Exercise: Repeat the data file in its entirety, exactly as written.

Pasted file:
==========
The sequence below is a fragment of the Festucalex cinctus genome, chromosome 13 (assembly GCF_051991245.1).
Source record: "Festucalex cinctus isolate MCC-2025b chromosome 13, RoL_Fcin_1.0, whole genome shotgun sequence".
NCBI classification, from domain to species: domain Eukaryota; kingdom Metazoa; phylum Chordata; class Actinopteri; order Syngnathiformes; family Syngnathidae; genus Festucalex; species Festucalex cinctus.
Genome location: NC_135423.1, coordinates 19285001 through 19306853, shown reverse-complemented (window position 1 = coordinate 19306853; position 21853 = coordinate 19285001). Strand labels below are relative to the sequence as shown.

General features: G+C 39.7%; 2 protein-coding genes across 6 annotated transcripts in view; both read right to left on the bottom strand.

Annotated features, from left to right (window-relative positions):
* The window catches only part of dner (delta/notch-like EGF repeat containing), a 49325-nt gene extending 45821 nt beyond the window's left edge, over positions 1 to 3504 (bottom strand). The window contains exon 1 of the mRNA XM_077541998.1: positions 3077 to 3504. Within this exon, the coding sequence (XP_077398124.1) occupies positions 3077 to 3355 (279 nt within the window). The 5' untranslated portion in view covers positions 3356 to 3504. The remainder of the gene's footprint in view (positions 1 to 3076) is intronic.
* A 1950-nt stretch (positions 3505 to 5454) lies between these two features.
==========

The sequence below is a fragment of the Festucalex cinctus genome, chromosome 13 (assembly GCF_051991245.1).
Source record: "Festucalex cinctus isolate MCC-2025b chromosome 13, RoL_Fcin_1.0, whole genome shotgun sequence".
NCBI classification, from domain to species: domain Eukaryota; kingdom Metazoa; phylum Chordata; class Actinopteri; order Syngnathiformes; family Syngnathidae; genus Festucalex; species Festucalex cinctus.
Genome location: NC_135423.1, coordinates 19285001 through 19306853, shown reverse-complemented (window position 1 = coordinate 19306853; position 21853 = coordinate 19285001). Strand labels below are relative to the sequence as shown.

General features: G+C 39.7%; 2 protein-coding genes across 6 annotated transcripts in view; both read right to left on the bottom strand.

Annotated features, from left to right (window-relative positions):
* The window catches only part of dner (delta/notch-like EGF repeat containing), a 49325-nt gene extending 45821 nt beyond the window's left edge, over positions 1 to 3504 (bottom strand). The window contains exon 1 of the mRNA XM_077541998.1: positions 3077 to 3504. Within this exon, the coding sequence (XP_077398124.1) occupies positions 3077 to 3355 (279 nt within the window). The 5' untranslated portion in view covers positions 3356 to 3504. The remainder of the gene's footprint in view (positions 1 to 3076) is intronic.
* A 1950-nt stretch (positions 3505 to 5454) lies between these two features.